- Conversion: You also might not know whether the traffic you receive for an SEO keyword will convert to business for you in the future.
Using paid search, you can test all those things and get a great deal of information quickly before you invest all that time in SEO.
For example, imagine you are a B2B software company that wants a new page around your ROI to help your prospective customers figure out if they will get a return on investment when partnering with your software. To drive traffic to this page, SEO efforts would require some guesswork around query variations, messaging, or the functionality of the ROI calculations.
Instead, you could use a paid search campaign to immediately drive traffic to something like an ROI calculator. Using the resulting paid search data, you can then go invest in SEO tactics with the confidence of knowing:
- Exactly what your messaging will need to be
- The search query variations that you need to target
- How to craft your user experience to convert those users to customers
Smoothing out the ROI Curve
The fourth way you can have your paid search and SEO work together is by doing something I like to call smoothing out the ROI curve. Paid search and SEO both have their unique challenges:
- One of the challenges on the paid search side is that all of your clicks cost money. Even if you have a well-optimized paid search program, you are still going to need to continue to budget and pay for clicks no matter how long you plan on driving traffic through the campaign.
- One of the challenges we see with search engine optimization is that it takes a long time to see the results from your efforts. You might be investing in something like content production or link building for two to six or even 18 months before you see traffic come back to your website—depending on how competitive your keyword targets are.
By combining paid search and SEO, we can mitigate both of those issues.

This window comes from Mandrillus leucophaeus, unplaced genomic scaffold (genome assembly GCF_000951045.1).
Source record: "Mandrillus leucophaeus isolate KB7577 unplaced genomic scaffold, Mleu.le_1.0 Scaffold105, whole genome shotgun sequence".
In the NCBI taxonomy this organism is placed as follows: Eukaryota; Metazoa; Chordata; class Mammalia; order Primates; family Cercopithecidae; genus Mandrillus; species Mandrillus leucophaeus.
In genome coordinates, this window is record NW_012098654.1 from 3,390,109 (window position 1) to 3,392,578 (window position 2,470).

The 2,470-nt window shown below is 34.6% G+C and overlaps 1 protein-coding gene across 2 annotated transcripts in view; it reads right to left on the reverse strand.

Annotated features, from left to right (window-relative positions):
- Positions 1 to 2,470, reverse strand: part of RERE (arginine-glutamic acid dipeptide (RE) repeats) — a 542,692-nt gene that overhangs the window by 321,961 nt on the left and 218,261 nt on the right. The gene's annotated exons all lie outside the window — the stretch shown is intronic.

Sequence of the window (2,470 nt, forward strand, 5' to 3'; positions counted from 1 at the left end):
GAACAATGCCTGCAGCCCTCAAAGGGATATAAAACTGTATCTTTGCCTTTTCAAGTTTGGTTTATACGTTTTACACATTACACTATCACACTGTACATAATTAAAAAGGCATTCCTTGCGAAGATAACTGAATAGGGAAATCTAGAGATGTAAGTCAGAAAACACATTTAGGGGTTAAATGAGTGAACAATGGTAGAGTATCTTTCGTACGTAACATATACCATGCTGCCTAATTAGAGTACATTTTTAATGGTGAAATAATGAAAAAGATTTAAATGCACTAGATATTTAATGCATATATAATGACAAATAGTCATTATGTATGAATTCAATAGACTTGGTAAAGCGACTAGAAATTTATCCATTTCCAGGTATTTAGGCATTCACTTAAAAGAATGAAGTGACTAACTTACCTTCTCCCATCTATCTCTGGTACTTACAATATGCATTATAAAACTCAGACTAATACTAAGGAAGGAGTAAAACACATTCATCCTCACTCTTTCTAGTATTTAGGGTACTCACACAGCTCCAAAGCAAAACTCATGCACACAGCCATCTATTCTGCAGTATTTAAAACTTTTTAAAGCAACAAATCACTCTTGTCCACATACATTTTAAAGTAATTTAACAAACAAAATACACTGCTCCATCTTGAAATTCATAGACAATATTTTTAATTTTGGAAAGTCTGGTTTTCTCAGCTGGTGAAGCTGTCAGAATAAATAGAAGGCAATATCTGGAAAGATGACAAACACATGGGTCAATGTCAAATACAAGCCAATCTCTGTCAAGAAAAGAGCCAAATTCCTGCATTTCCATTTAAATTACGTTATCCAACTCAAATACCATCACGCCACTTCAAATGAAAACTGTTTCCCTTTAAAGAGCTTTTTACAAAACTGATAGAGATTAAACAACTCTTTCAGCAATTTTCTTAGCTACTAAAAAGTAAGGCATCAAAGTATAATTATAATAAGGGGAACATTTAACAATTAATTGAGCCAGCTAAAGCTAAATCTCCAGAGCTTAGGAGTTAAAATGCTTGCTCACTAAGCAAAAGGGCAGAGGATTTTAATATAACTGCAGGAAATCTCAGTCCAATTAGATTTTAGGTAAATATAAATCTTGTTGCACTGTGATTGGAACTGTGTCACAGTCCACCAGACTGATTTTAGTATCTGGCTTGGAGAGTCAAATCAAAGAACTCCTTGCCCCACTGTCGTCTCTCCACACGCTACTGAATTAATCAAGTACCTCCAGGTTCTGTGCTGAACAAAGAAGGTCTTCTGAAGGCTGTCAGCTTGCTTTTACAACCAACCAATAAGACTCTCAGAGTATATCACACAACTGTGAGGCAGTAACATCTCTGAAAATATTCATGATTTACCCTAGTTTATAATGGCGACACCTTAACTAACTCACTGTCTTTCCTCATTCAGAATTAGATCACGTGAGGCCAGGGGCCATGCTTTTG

An Example of SEO and Paid Search ROI Trends
Let’s take a look at a conceptual example of how this can work:
This chart represents paid search—both the effort it takes and the results we should expect over time from making these investments. We have a lot of work upfront to do things like set up campaigns and optimize keywords. Over time, it takes a pretty consistent effort to maintain paid search campaigns. Based on our initial data, you will see that results tend to be pretty steady. We usually get immediate results as soon as we start investing. While these results can improve over time, there is a limit to how much traffic we can drive with paid search.
In contrast, we have this same example for search engine optimization:
Here, we also have a consistent amount of effort as we are creating content, promoting that content, on-site optimization, or building links. Unlike paid search, our SEO results are delayed. We might get some outstanding results in the future, but we are not going to see them on day one of our efforts. However, the long-term results are not as limited as paid search.
As you can see in this last graph, combining these tactics allows us to balance out the challenges of paid search and SEO while making a consistent effort over time:
In the short term, we are more heavily relying on paid search to drive traffic, leads, and revenue. In the long-term, our SEO efforts start to take over so we can wean down from some of our investments in paid search.
Now we have seen four ways that your search engine optimization and paid search can work together to improve your marketing. Implementing even just one of these practices can improve the way you do both SEO and paid search. If you need help managing your paid search or SEO, contact our experts to see if we can help. And remember to always be optimizing.